• tagged Health Care #DAresists #Medicare4all with approved 2017-09-26 08:43:26 -0400

    Health Care #DAresists #Medicare4all

    Hi, I am a Senior and have very little to live on. I have to pay for Medicare, but that still has a deducible, which is a lot of money to me. If I get extremely ill, I will not have the funds to pay for health care. I would hope you would think of your Seniors when forming a health care bill. Most of the Seniors today are still working, I am,because we cannot afford the minimal cost of living and health care. Thank you,

  • tagged Health Care in Canada: #DAresists #Medicare4all with approved 2017-09-26 08:42:20 -0400

    Health Care in Canada: #DAresists #Medicare4all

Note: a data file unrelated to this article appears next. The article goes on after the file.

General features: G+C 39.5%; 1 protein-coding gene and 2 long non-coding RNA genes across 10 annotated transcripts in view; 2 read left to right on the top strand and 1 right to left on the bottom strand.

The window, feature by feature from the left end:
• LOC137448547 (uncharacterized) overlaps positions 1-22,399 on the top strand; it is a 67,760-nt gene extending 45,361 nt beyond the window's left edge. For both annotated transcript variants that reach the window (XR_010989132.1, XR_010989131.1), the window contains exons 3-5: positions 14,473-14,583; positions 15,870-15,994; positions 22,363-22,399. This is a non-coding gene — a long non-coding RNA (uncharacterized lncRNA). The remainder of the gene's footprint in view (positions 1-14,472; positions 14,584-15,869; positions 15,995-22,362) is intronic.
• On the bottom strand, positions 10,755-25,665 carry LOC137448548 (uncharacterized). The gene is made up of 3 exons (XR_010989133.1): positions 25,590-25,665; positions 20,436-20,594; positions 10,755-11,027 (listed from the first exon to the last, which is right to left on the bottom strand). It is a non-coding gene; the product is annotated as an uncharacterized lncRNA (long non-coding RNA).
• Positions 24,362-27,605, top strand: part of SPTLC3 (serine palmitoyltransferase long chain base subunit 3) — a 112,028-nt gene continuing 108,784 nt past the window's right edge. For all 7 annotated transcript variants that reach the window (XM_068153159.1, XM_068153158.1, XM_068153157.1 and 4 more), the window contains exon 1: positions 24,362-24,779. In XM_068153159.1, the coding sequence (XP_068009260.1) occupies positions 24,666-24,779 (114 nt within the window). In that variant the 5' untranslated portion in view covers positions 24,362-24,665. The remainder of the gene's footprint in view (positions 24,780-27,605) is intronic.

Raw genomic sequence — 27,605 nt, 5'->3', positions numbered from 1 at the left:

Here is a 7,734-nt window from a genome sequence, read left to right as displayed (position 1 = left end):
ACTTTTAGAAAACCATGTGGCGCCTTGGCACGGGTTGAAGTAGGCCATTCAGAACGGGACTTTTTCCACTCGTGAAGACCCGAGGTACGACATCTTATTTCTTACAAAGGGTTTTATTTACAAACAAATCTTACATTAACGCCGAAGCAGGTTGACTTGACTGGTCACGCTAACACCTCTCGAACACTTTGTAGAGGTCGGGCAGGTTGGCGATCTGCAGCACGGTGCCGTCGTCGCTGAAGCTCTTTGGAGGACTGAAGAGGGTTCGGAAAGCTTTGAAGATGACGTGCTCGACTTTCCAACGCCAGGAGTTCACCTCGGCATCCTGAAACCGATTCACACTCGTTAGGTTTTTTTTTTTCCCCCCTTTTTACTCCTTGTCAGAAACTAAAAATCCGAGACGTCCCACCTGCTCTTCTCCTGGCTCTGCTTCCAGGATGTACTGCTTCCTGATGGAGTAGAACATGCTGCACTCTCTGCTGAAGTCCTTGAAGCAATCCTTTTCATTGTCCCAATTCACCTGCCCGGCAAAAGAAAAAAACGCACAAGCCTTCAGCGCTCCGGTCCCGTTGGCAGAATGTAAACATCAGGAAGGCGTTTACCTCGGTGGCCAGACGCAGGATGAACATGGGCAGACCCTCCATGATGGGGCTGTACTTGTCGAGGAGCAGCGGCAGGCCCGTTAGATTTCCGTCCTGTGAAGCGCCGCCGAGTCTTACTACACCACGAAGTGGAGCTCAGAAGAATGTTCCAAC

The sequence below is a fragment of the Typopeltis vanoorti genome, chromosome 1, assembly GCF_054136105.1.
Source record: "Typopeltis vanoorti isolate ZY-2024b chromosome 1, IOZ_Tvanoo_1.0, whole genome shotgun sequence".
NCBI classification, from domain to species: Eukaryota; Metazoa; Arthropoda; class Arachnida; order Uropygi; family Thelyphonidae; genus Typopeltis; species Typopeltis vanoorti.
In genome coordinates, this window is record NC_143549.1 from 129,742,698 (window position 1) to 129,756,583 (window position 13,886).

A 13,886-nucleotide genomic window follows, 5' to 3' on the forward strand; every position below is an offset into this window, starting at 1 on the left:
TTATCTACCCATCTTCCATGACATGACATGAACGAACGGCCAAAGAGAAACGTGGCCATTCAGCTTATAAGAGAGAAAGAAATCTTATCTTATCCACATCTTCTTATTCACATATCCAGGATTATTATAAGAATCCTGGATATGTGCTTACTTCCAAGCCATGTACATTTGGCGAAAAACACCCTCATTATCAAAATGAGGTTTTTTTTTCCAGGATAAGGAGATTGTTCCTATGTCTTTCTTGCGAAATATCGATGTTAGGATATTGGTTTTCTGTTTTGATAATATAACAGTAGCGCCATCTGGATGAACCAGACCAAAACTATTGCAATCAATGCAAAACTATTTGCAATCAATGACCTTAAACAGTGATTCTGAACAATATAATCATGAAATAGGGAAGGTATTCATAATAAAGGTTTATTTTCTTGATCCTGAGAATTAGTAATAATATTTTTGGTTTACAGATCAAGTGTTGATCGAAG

I moved to Canada in 1975 just after I married. At 28 and having been very healthy all of my life, I was quite naïve about the cost of healthcare in the US, and fell very easily into Canada’s single payer system. I bore and raised two children under it, never paying a single penny for healthcare, including maternity care, emergency stitches, tonsillectomies, and allergy specialists. Indeed, having to pay to give birth would have shocked me, I think. Regarding our family health, everything went quite smoothly until 1996 when my husband and I were involved in a car accident which left me a quadriplegic. We lived in Halifax but the accident occurred in New Brunswick and we were taken to the Moncton City Hospital where I spent a month in intensive care. I have nothing but the highest praise for the care I received in that facility, for which I never paid a single penny. At the end of the month I was moved to Halifax where I spent two more weeks in hospital care and then moved on to the Nova Scotia Rehabilitation Centre. I spent 10 months in this wonderful facility, again not paying a single penny. I had to learn how to live all over again down to the basics of going to the bathroom, feeding myself, and finding the best way to read a book. I was helped to regain my strength and taught mobility necessities like how to transfer from the wheelchair to a bed. I met others with mobility issues and became comfortable with the idea that this wasn't the end of my world. At the rehab, my husband and I were counselled on how to best modify our home for my wheelchair needs and compromised hand mobility. We were helped to navigate government bureaucracies and insurance companies for continuing care and future financial needs. My time at rehab was invaluable and my gains could not have been accomplished within the six week time period that I understood US insurance companies allowed for rehab, at least back in 1996. Again, I paid nothing for the care I received in that facility. This past summer, because of severe osteoporosis from sitting in a wheelchair for 21 years, I broke both of my legs at different times. I received immediate care in emergency including same day admission to the hospital. Surgery was planned for the following day until the doctors and I together decided that it would do more harm than good. When deemed necessary, my doctors have been able to secure diagnostic tests for me within a couple of days – x-rays, colonoscopies and ultrasounds. My son was diagnosed with MS at the age of 24 and again has had only positive experiences with healthcare. NS pays for his very expensive drugs. In either of these cases, our family would have been met with catastrophic health care costs, if not then forced to sell our home or possibly go into bankruptcy, were it not for Canada's easy to access single-payer healthcare system.